Bitter winter blast hits the south hard
Updated: 2013-01-18 07:59
By He Na, Hu Yongqi and Zhang Yuchen (China Daily)
Snow affects traffic
The cold weather has affected transport in many places, including Anhui province. In Huoshan county, in the west of the province, more than 1,000 buses suspended service from December due to heavy snowfalls and icy roads.
Tucked away in the Dabie Mountains, the county relies on private buses to connect towns. Wang Bin, 36, had been running his licensed bus for more than 10 years, carrying passengers from his hometown in Hujiahe township to the county seat.
"Unlike North China, the snow on top here melts faster than that beneath. Then, the water soon turns to ice and makes the road even slipperier and dangerous," Wang said.
Drivers said the chilly weather this year was much worse than that of five years ago. In January 2008, the province was hit by a snowstorm, which caused widespread traffic chaos. A new expressway was built and opened in 2010, connecting Wang's town with the provincial capital, Hefei.
Usually, Wang would use an old road to save some money, but after the snow arrived he had to take the expressway, paying about 60 yuan ($9) in toll fees for a round trip to the county seat.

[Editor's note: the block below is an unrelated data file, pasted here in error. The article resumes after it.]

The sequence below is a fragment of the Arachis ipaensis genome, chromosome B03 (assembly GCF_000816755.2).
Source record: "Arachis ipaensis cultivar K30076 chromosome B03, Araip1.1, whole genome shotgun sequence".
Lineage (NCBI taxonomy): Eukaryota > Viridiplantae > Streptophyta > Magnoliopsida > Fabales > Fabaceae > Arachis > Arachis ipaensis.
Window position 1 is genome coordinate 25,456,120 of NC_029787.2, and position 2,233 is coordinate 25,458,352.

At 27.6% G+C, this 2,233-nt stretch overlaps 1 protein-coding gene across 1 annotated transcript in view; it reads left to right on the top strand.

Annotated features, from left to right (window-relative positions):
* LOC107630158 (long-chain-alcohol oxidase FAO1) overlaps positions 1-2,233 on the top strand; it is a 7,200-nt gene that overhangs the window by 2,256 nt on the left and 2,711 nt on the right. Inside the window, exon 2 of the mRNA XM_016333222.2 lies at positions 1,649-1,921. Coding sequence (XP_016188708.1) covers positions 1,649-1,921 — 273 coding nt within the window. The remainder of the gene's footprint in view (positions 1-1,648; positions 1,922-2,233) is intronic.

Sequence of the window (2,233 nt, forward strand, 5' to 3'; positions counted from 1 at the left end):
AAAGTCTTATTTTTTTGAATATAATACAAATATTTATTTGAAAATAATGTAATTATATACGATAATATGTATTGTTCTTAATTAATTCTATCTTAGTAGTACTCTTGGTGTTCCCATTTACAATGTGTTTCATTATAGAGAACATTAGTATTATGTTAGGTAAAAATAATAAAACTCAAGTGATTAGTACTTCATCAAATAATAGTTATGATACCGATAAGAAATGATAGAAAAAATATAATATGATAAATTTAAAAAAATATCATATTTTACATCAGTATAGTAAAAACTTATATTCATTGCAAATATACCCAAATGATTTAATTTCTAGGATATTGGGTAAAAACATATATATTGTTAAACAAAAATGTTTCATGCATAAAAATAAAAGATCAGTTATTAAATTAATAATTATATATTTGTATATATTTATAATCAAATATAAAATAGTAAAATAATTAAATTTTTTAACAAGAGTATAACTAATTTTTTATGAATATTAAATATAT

The extra cost was shared by travelers. Du Zhengwen, 40, a wholesaler who frequently travels between the township and the county seat, said he would rather go on the expressway and pay more. "It's much safer to go on the expressway that is cleared every day. Otherwise, I prefer to stay at home rather than taking a risk on the icy road."
Most buses have since returned to service but carry snow chains in case of emergencies.
Rural production loss
Guangdong province has been hit by a series of cold spells since December, with the north of the province experiencing severe frost. Crops were badly damaged, with more than 20,000 hectares affected, causing direct economic losses of more than 93 million yuan.
In the Guangxi Zhuang autonomous region, more than 54,000 hectares of crops in 12 cities had been affected by frost up to Jan 10, including 41,000 hectares of sugar cane that is certain to see decreased yield, according to sources from the local agriculture bureau.
Farmers are racing against time to harvest sugar cane, with sugar companies working flat out to limit their losses.
Ma Shantuan, Party secretary of the agricultural technology promotion station attached to the agriculture bureau, said damage to the region's crops is slightly worse than in normal years at this time but not severe enough to greatly reduce yield. However, if more cold snaps arrive, then losses will be hard to estimate.
The tomato and eggplant harvest in the northern part of Guangxi is facing almost complete failure.
Zuo Ming, director of the bureau's sugar crops division, said, "Our bureau dispatched many teams to affected regions to direct farmers' anti-frost measures to lower losses. I have been inspecting frost-affected rural areas since December and handed in a disaster report to the bureau every day."